Teaming up with The White Pube has been a long time coming but worth the wait. TWP is the collaborative identity of Gabrielle de la Puente and Zarina Muhammad. They first joined forces in 2015 and started writing about art in reaction the ‘boring, bad chat exhibition reviews produced by middle class white men.’ They’ve since branched out to share their sharp wit, enthusiasm and critical nous in broader cultural fields such as offering advice in Dazed magazine, to podcasting and writing about food and video games.

At the heart of everything they do is an impassioned commitment to candour, transparency and inclusivity across society and in particular the creative industries. Their campaigning for better pay and conditions for everyone – including ancillary staff and support workers – is inspiring. Working for better access, fair treatment and art/community spaces that do more than pay lip service to social engagement is their clarion call.

For the Your Space Or Mine collaboration TWP wanted to address some of the systemic injustices and inequalities that prop up a rarefied, hierarchical model of art production and consumption. Their ‘ideas for a new art world’ comprise direct and ambitious suggestions as to how things might be improved for the many and not just the few. Posters and billboards bearing sparse black text on a series of brilliant colour backgrounds – ‘Shiny Self Care’ blue; ‘Luvd Island’ red and ‘Soft e-Boi Blush’ pinky-lilac, to mention a few – echoing the website ‘Pube Pallete’ (courtesy TWP’s fave designer Amad Ilyas). These grey-day-defying interventions confront passers-by with plain speaking ideas such as ‘old guard gatekeepers need to step aside for diverse leaders that frequently evolve – in art and everything else as well to be honest.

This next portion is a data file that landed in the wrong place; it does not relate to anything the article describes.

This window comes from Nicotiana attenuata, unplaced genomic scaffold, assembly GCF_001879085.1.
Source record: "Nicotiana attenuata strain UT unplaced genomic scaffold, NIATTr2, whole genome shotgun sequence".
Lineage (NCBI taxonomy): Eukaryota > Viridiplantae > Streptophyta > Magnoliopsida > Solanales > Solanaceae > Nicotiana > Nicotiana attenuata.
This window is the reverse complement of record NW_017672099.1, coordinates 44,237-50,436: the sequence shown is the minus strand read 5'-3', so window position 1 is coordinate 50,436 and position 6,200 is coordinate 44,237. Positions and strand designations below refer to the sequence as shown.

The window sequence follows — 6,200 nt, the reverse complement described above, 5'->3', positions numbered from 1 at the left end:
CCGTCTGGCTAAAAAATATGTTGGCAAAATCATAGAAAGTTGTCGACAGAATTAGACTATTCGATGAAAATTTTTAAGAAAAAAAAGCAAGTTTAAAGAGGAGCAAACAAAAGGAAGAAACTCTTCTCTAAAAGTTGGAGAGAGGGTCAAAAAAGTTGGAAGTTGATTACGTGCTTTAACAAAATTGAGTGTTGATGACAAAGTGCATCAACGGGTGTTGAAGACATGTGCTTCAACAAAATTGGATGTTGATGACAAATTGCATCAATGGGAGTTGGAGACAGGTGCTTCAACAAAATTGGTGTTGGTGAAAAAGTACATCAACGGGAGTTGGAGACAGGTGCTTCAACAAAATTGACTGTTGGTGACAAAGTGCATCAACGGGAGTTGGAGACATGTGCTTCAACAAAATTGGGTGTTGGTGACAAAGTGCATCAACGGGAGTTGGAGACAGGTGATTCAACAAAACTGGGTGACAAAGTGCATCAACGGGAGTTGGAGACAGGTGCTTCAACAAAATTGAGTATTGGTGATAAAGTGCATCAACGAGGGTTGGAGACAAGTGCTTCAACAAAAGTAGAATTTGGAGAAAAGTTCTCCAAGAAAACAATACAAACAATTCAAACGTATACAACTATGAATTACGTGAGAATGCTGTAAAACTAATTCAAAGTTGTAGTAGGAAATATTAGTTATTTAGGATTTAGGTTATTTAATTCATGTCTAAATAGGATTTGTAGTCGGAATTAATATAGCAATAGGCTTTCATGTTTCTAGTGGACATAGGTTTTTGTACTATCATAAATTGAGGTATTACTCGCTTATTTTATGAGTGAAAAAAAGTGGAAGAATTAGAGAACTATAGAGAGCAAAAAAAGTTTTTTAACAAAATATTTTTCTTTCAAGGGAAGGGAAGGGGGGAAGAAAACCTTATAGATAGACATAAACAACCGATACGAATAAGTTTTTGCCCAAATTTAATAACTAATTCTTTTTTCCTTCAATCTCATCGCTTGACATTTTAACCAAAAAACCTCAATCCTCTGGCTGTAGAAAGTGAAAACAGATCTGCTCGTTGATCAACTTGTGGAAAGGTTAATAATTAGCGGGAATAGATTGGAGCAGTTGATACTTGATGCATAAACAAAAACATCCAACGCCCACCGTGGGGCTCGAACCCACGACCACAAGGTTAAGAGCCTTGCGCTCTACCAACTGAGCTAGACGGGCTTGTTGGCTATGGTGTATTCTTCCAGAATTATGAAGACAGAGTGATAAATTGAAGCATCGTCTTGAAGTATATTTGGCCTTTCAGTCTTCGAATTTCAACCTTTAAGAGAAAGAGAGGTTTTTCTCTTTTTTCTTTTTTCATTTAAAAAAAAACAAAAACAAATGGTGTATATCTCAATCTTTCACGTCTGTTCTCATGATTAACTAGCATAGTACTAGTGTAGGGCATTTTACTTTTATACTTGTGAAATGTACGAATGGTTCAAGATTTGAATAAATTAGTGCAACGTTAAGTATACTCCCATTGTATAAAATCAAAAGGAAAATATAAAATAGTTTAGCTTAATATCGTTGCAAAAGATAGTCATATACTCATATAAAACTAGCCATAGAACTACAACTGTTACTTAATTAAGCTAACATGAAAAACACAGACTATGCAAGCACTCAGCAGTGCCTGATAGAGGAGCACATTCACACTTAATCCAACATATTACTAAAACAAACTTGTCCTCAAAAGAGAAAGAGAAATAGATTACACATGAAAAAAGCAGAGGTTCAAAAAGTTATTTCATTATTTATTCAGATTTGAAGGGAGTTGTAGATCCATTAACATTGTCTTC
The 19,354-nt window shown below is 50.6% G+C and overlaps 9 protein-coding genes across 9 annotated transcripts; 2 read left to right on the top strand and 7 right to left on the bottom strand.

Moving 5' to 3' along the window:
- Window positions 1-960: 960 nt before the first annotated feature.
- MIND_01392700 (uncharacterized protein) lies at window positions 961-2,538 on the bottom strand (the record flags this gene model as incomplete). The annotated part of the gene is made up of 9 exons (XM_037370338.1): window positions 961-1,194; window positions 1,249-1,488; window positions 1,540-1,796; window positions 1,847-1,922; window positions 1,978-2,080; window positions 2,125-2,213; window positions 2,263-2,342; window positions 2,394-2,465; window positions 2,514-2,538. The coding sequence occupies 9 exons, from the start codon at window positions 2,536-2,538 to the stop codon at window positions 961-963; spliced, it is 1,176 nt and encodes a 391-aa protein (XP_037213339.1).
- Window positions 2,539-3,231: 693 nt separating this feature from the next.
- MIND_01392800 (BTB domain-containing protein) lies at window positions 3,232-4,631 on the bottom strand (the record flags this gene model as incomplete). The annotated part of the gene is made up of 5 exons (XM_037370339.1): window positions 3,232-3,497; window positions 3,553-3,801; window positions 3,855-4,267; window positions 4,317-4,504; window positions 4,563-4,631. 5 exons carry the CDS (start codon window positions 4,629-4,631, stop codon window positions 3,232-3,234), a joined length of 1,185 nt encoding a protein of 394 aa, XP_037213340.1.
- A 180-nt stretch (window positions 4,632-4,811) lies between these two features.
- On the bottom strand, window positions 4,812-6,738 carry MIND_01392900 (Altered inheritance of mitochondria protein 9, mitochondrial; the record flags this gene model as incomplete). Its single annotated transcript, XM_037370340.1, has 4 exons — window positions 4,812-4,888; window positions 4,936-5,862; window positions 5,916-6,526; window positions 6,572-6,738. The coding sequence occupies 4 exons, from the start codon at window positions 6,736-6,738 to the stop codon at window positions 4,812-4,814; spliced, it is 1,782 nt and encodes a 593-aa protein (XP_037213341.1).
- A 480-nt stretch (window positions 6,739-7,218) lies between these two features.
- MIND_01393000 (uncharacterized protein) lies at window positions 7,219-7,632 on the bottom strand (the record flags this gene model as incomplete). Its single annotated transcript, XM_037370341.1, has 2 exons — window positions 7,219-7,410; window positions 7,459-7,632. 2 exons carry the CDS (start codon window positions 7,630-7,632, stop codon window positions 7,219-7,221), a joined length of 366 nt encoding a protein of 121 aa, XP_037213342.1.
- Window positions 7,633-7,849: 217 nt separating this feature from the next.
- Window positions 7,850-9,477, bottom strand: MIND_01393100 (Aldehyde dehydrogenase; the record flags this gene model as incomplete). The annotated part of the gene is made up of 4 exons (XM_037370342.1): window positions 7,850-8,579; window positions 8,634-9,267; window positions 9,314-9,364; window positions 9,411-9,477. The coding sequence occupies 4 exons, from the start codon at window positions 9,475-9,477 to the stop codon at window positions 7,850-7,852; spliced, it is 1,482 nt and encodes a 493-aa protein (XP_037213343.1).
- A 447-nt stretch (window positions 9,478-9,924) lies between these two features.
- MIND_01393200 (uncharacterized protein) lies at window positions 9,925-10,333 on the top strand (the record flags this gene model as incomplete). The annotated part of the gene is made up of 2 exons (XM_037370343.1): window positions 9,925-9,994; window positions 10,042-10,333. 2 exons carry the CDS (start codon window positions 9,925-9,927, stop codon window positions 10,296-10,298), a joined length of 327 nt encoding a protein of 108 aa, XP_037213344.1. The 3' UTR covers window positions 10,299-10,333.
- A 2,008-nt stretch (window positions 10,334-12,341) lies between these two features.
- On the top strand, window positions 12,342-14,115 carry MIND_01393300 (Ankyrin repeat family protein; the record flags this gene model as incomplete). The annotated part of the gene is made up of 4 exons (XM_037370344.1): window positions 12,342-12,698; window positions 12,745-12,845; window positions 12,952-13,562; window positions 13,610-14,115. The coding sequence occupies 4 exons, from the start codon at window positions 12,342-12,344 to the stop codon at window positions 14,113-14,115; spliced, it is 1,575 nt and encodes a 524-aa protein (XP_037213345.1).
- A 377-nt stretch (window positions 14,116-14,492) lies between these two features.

What’s special about TWP is they walk the walk. A visit to thewhitepube.co.uk evidences independent and tireless effort. In their own words, “We decided to start writing and state how art made us feel (happy, bored, angry, in love). We try to write in a way where we would fall through feelings and write about the art along the way (someone would later tell us this is like embodied criticism: body first encounters in the gallery).” Not content to produce numerous, entertaining, always thoughtful and very much felt texts they also support new writers by dishing out grants, champion creatives through offering their site homepage as a rolling platform and provide resources that level the playing field for emerging talents.

Gabrielle and Zarina hail from and currently reside in Liverpool and London respectively – Instagram is their ‘office’ – so over the coming weeks we’ll be sharing TWP’s mini-manifesto for a fairer art world, and a more just society on billboards and street sites in both cities.

Follow them on Instagram, check out their artist shout-outs and read or listen to the sometimes provocative, always attentive, probing and reflective texts via their website. Oh, did I mention they’re also down to earth and often very funny. Taking the world and work seriously doesn’t mean being po-faced. TWP are a breath of fresh air, just what we need to kick off 2021.